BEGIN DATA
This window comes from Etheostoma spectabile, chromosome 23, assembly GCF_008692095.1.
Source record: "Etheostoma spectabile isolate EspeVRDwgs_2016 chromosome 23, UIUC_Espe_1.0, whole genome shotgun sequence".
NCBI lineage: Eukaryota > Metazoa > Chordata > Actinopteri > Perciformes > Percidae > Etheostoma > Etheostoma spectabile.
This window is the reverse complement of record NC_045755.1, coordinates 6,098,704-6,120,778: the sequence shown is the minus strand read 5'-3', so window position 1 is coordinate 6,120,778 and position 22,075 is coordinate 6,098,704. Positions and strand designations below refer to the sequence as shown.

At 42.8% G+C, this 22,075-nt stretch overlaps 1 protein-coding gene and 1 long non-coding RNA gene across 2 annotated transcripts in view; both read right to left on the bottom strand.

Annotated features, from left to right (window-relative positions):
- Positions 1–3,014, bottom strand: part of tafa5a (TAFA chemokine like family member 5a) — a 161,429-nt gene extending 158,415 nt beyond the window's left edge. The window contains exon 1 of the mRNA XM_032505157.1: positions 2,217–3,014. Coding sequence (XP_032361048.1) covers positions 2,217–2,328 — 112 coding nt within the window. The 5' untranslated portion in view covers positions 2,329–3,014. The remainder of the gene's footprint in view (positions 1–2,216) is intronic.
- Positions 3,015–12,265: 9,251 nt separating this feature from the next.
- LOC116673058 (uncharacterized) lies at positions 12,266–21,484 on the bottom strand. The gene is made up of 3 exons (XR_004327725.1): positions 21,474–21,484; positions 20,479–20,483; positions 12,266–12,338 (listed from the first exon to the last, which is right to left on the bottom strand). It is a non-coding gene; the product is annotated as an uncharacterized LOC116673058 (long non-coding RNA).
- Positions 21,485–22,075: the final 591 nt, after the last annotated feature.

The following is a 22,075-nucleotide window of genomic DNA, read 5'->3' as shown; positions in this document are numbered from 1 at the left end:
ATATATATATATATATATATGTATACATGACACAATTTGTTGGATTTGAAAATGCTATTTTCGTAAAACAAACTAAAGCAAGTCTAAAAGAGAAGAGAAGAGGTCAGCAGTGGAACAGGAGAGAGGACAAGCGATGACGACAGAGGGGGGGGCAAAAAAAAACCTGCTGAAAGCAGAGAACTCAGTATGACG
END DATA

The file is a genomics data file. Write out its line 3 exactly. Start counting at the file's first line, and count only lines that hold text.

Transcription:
NCBI lineage: Eukaryota > Metazoa > Chordata > Actinopteri > Perciformes > Percidae > Etheostoma > Etheostoma spectabile.